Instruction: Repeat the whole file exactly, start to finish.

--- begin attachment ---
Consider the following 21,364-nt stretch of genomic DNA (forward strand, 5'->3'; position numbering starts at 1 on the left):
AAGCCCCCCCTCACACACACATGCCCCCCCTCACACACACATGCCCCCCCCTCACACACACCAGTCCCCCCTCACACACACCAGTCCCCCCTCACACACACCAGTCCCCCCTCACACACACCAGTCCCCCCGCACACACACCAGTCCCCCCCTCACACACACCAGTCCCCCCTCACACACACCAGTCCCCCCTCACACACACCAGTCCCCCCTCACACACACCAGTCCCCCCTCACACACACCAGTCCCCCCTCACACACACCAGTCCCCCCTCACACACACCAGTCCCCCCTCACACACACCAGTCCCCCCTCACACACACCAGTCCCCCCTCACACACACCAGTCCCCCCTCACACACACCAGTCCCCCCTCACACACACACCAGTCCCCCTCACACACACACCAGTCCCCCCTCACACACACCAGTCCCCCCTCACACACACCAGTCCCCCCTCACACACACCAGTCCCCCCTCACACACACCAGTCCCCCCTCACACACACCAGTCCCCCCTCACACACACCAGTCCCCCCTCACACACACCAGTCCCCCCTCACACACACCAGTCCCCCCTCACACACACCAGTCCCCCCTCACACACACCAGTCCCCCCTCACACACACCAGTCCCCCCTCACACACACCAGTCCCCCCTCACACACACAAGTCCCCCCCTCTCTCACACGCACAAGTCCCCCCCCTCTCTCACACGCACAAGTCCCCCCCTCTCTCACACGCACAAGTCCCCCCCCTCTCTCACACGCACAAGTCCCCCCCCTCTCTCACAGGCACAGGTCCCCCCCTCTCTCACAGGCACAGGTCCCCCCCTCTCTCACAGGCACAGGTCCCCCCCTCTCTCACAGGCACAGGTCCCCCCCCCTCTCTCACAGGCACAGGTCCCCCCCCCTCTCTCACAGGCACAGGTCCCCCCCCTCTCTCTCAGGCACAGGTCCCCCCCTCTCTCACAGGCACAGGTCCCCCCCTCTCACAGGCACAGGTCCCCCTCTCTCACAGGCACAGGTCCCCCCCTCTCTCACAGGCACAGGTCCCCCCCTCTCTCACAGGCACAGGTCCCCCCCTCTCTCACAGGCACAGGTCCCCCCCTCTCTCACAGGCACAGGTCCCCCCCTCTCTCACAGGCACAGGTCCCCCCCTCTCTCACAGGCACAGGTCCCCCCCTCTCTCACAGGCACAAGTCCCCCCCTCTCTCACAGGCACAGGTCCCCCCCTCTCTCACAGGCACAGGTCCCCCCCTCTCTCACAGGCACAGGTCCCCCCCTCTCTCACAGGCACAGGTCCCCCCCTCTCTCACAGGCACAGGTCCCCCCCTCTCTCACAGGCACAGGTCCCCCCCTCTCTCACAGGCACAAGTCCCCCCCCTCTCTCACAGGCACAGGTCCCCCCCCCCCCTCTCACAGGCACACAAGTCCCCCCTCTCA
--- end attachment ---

Consider the following 21,364-nt stretch of genomic DNA (forward strand, 5'->3'; position numbering starts at 1 on the left):
AAGCCCCCCCTCACACACACATGCCCCCCCTCACACACACATGCCCCCCCCTCACACACACCAGTCCCCCCTCACACACACCAGTCCCCCCTCACACACACCAGTCCCCCCTCACACACACCAGTCCCCCCGCACACACACCAGTCCCCCCCTCACACACACCAGTCCCCCCTCACACACACCAGTCCCCCCTCACACACACCAGTCCCCCCTCACACACACCAGTCCCCCCTCACACACACCAGTCCCCCCTCACACACACCAGTCCCCCCTCACACACACCAGTCCCCCCTCACACACACCAGTCCCCCCTCACACACACCAGTCCCCCCTCACACACACCAGTCCCCCCTCACACACACCAGTCCCCCCTCACACACACACCAGTCCCCCTCACACACACACCAGTCCCCCCTCACACACACCAGTCCCCCCTCACACACACCAGTCCCCCCTCACACACACCAGTCCCCCCTCACACACACCAGTCCCCCCTCACACACACCAGTCCCCCCTCACACACACCAGTCCCCCCTCACACACACCAGTCCCCCCTCACACACACCAGTCCCCCCTCACACACACCAGTCCCCCCTCACACACACCAGTCCCCCCTCACACACACCAGTCCCCCCTCACACACACCAGTCCCCCCTCACACACACAAGTCCCCCCCTCTCTCACACGCACAAGTCCCCCCCCTCTCTCACACGCACAAGTCCCCCCCTCTCTCACACGCACAAGTCCCCCCCCTCTCTCACACGCACAAGTCCCCCCCCTCTCTCACAGGCACAGGTCCCCCCCTCTCTCACAGGCACAGGTCCCCCCCTCTCTCACAGGCACAGGTCCCCCCCTCTCTCACAGGCACAGGTCCCCCCCCCTCTCTCACAGGCACAGGTCCCCCCCCCTCTCTCACAGGCACAGGTCCCCCCCCTCTCTCTCAGGCACAGGTCCCCCCCTCTCTCACAGGCACAGGTCCCCCCCTCTCACAGGCACAGGTCCCCCTCTCTCACAGGCACAGGTCCCCCCCTCTCTCACAGGCACAGGTCCCCCCCTCTCTCACAGGCACAGGTCCCCCCCTCTCTCACAGGCACAGGTCCCCCCCTCTCTCACAGGCACAGGTCCCCCCCTCTCTCACAGGCACAGGTCCCCCCCTCTCTCACAGGCACAGGTCCCCCCCTCTCTCACAGGCACAAGTCCCCCCCTCTCTCACAGGCACAGGTCCCCCCCTCTCTCACAGGCACAGGTCCCCCCCTCTCTCACAGGCACAGGTCCCCCCCTCTCTCACAGGCACAGGTCCCCCCCTCTCTCACAGGCACAGGTCCCCCCCTCTCTCACAGGCACAGGTCCCCCCCTCTCTCACAGGCACAAGTCCCCCCCCTCTCTCACAGGCACAGGTCCCCCCCCCCCCTCTCACAGGCACACAAGTCCCCCCTCTCA